Medical alert: If you know for certain or if you even suspect that your dog has eaten an ibuprofen tablet, then call the vet immediately. This is a medical emergency and your dog needs treatment as soon as possible.
Over the counter painkillers are found in all of our medicine cabinets. One of the most popular OTC painkillers is ibuprofen.
What is Ibuprofen?
Ibuprofen is a non-steroidal anti-inflammatory drug (NSAID) that’s commonly used in humans as a fever reducer and painkiller. This medication is found under many brand names including Midol, Motrin, Advil and more. It may also be found in some prescription-strength medications (this means the dose is larger than in the over the counter form of the medicine).
In dogs, however, this medication can be extremely toxic. You should never give ibuprofen to your fur baby, unless directed to do so by the vet. Just one tablet is enough to cause a medical emergency in your canine companion. Ibuprofen can easily poison your dog, or even cause death.
Symptoms of Ibuprofen Poisoning in Dogs
Your dog may show these signs and sometimes if he’s accidentally eaten ibuprofen—these are signs of ibuprofen poisoning in dogs:
- Bloody feces (red or black)
- Blood in vomit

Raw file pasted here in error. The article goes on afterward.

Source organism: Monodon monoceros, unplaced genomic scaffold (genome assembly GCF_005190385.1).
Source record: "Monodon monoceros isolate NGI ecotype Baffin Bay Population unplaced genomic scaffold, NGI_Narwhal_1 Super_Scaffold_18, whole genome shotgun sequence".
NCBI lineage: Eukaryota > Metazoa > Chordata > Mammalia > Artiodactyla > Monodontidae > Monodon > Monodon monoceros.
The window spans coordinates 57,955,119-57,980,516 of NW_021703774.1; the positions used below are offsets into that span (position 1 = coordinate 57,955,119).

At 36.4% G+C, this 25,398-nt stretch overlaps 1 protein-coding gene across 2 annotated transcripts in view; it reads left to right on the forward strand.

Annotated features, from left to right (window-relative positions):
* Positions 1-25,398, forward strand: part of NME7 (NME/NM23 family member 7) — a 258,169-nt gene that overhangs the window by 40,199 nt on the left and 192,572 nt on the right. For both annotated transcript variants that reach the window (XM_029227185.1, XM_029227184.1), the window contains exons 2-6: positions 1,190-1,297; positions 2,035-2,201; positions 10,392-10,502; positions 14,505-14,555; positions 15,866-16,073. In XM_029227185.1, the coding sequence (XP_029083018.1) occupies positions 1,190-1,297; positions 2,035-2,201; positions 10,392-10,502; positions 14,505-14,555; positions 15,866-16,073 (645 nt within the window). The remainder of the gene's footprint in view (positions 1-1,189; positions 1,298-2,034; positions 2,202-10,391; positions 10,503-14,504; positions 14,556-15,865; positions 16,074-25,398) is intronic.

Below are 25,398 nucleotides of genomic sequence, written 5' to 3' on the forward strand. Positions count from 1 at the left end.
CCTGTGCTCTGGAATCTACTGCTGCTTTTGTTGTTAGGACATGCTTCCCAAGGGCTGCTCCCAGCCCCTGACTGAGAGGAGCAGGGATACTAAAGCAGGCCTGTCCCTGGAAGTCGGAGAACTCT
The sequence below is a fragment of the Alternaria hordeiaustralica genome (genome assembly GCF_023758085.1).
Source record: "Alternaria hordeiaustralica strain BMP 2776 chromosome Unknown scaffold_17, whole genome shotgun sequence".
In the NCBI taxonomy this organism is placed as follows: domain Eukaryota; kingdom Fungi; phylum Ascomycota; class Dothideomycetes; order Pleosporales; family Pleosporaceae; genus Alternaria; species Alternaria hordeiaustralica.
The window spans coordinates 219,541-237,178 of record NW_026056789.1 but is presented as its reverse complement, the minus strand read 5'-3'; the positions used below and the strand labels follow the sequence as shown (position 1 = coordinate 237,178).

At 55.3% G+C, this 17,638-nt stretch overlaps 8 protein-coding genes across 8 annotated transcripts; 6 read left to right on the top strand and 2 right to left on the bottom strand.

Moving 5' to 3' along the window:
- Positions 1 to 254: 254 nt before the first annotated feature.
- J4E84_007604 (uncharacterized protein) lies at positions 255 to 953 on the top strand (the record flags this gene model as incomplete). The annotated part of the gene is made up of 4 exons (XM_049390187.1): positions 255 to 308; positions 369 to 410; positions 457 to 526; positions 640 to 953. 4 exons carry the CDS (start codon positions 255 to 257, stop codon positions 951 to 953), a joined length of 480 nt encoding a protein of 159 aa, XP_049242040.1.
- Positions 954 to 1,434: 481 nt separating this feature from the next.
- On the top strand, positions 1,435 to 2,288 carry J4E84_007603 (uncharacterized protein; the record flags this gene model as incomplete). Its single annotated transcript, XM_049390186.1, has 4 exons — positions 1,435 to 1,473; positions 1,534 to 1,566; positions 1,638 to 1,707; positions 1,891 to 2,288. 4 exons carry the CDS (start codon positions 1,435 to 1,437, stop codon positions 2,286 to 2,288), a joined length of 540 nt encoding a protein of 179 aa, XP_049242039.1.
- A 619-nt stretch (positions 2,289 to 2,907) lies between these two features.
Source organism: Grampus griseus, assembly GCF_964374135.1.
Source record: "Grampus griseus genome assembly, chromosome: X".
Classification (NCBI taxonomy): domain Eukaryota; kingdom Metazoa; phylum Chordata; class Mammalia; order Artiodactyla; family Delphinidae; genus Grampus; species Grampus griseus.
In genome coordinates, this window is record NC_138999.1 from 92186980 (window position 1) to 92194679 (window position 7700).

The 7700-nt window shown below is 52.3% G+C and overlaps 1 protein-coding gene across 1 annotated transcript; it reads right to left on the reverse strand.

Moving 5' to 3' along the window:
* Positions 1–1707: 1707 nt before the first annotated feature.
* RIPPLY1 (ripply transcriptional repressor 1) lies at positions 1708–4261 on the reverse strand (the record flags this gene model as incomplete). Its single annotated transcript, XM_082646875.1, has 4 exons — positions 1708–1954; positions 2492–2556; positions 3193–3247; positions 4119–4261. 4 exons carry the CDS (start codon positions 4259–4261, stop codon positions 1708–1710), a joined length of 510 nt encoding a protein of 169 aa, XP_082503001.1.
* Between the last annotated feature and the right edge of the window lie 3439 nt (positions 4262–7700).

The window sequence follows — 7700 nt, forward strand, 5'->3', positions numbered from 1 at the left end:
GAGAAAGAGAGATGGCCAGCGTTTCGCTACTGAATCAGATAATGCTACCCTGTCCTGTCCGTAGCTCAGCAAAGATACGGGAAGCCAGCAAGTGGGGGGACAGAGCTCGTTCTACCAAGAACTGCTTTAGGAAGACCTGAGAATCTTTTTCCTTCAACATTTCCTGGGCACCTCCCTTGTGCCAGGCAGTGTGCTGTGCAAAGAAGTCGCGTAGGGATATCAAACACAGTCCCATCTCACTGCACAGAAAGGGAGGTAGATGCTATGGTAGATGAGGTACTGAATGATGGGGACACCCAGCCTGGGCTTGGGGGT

- Loss of appetite
- Weight loss
- Stomach ulcers/perforation
- Increased thirst
- Increased urination
- Decrease or lack of urine
If your dog has eaten ibuprofen tablets, be sure to call the vet immediately. When you head to the vet’s office, take the bottle of medication along with you for the vet to see.
Diagnosis and Treatment of Ibuprofen Toxicity in Dogs
When you get to the vet, they will ask you questions, which may include:
- How long ago did your dog eat the ibuprofen?
- Do you know how many tablets he ate?
- What signs and symptoms have noticed?
After this, the vet will perform a physical examination and check your fur baby for symptoms. They will mostly likely also order blood test including:
- Chemistry panel
- Complete blood count (CBC)
- Renal panel
If your dog has recently eaten the ibuprofen, then the vet may induce vomiting and/or give your fur baby activated charcoal over the next few hours. The activated charcoal keeps the medication from being absorbed into your dog’s digestive tract, which will prevent side effects.
Depending on your fur baby’s condition, the vet may also choose to provide him with IV fluids, flushing of his stomach, and other medications to treat side effects from the ibuprofen. In some cases, it may be necessary to treat a dog with blood transfusions in more serious cases.
If your fur baby ate ibuprofen and he is treated quickly, the prognosis is very good. However, if your fur baby was taken to the vet with more advanced symptoms, it is possible the dog may not survive. This is why seeking treatment as soon as possible is imperative.
With quick treatment, most dogs go on to have happy, long lives. So, be sure to get your canine companion to the vet as quickly as possible if you have seen or suspect he’s eaten ibuprofen.